CAPITALISM, CASTRO STYLE
In his downtown Havana office, crammed with personal computers and copiers, Felix Sautie is full of ideas for UFO Services, the publishing and marketing conglomerate he heads. The group already acts as matchmaker between foreign and Cuban business partners and provides professional services to foreign companies investing in Cuba. But there's more to come, says Sautie. Through UFO's new U.S.-Cuba phone link via Canada, called Rapidtel, callers are able to dial a Canadian 800 number that bypasses the clogged U.S.-Cuba phone wires--for a stiff $23.50 for three minutes. And a computerized data base on Cuba will soon be available to foreign investors.
UFO and a few dozen companies like it are the latest wrinkle in Fidel Castro's communist revolution. Joint-stock companies, quasiprivate enterprises, and "autonomous" state-owned companies are popping up all over the island. UFO began a few years back when Cuban investors, many with close ties to the Castro regime, put up cash and other assets valued at 1 million pesos. So far, UFO has plowed back its profits of 1 million pesos, officially worth $1 million. In another variation on the theme, Cubanacan, a state company, has wide latitude to make deals with foreign-tourism investors. That's the sector Castro is counting on to help alleviate Cuba's desperate hard-currency shortage.
For Cuban caudillo Fidel Castro, all this is part of a survival strategy. Battered economically by the Soviet bloc's collapse, which cut off vital trade and subsidies, Castro is trying to spur more enterprise and productivity in the inefficient Cuban economy. Along with opening up niches in the economy for private initiative, he is striking quick deals with European, Canadian, and Latin American investors to bring cash, management, and world-marketing connections in everything from tourism to oil exploration. All these links are despite a 32-year U.S. trade embargo.
What Castro is groping for is a precarious balance between his hostility to capitalism and his need for Western partners--and their money. Can he bring back private capital without capitalism? "I don't think it will create a special problem," Castro said in a brief interview at a recent conference for foreign business executives. "Our people know what capitalism meant to our country."
His aim is to open limited parts of the economy to capitalist investment and market mechanisms without unleashing forces such as those that toppled Eastern European governments. Cuba's leaders know "they are running a dangerous game by allowing these companies to come in and show how capitalism works," says Arturo Villar, a Cuban-American researcher who visits Cuba often to do studies for business clients. "But they have no choice."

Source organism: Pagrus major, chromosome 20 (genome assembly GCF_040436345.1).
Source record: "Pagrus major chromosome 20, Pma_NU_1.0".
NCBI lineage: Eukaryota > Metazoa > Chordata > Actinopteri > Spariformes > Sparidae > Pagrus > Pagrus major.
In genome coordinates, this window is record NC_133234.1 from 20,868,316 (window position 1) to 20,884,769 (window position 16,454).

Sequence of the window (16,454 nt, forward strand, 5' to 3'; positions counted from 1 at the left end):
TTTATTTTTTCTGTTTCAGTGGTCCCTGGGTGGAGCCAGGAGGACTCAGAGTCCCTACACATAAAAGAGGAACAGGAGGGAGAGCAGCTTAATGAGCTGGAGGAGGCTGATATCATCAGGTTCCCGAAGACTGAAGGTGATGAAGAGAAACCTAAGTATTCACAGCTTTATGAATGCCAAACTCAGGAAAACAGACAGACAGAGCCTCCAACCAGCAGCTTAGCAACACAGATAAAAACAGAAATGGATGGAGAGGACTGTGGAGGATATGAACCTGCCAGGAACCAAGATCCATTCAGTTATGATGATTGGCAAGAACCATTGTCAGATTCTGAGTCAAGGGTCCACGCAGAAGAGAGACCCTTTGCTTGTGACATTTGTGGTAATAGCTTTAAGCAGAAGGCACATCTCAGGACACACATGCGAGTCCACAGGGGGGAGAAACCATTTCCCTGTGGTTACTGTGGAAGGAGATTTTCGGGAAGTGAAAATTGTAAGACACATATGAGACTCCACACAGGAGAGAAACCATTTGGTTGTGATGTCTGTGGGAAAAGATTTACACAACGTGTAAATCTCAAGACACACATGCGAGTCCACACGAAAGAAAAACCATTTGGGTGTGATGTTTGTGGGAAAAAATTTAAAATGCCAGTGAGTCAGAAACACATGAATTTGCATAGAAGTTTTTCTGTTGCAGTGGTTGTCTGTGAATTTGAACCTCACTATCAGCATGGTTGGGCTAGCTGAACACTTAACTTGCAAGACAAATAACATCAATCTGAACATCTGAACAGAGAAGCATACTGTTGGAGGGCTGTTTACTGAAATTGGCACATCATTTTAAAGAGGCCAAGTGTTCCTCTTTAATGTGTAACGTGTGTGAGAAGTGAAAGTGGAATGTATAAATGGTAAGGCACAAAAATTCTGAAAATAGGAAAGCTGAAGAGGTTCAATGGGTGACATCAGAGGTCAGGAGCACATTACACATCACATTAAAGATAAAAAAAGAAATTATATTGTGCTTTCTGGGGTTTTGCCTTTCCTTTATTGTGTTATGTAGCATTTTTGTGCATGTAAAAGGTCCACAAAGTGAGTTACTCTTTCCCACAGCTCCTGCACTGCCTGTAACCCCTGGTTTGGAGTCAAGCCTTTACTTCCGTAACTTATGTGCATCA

POLITICAL PRISONERS. Castro's hope is to keep islands of private business isolated from the rest of society. At the same time, he is tightening his political grip by handing out stiff prison terms to advocates of political change. Dissident Elizardo Sanchez derides Castro's moves as "superficial changes to gain time." Even so, Castro is still seen by many Cubans as a nationalist champion against U.S. pressures. Despite widespread hardship and political disillusion, there's no sign of organized opposition.
Still, Castro does need to buy time. The Cuban economy received its latest blow in mid-July, when Moscow failed to renew three decades of oil-for-sugar barter. The Russians had already sharply cut back oil deliveries from their shrinking production. Now, even if Moscow continues to trade with Cuba, it is likely to do so strictly for hard currency--at world market prices.
What's more, shortages of fuel, fertilizer, and spare parts cut Cuba's recent sugar harvest to 6 million tons, the lowest since 1975, and forced factories to shut down, raising unemployment to an estimated 10%. The production cuts have slashed gross domestic product to an estimated $20.3 billion this year, down from $32.8 billion in 1989 (chart). But Smith College economist and Cuba expert Andrew Zimbalist thinks Cuba's economy now may be close to bottoming out--with Castro still in power. Western diplomats in Havana say Cuban officials' confidence is bolstered by every month of survival.
The fast pace of deals with foreign investors is helping to smooth over the crisis. Foreign partners are jumping at the chance to help Cuba explore for oil. France's Total, Brazil's Petrobras, Sweden's Taurus Petroleum, and Canada Northwest Energy, a subsidiary of Canadian mining conglomerate Sherritt Gordon, have already signed contracts or are in negotiations. Sherritt Gordon is also buying Cuban raw nickel and cobalt, worth about $54 million last year, for processing in its Alberta refinery, and it's discussing a $70 million investment in nickel refining in Cuba.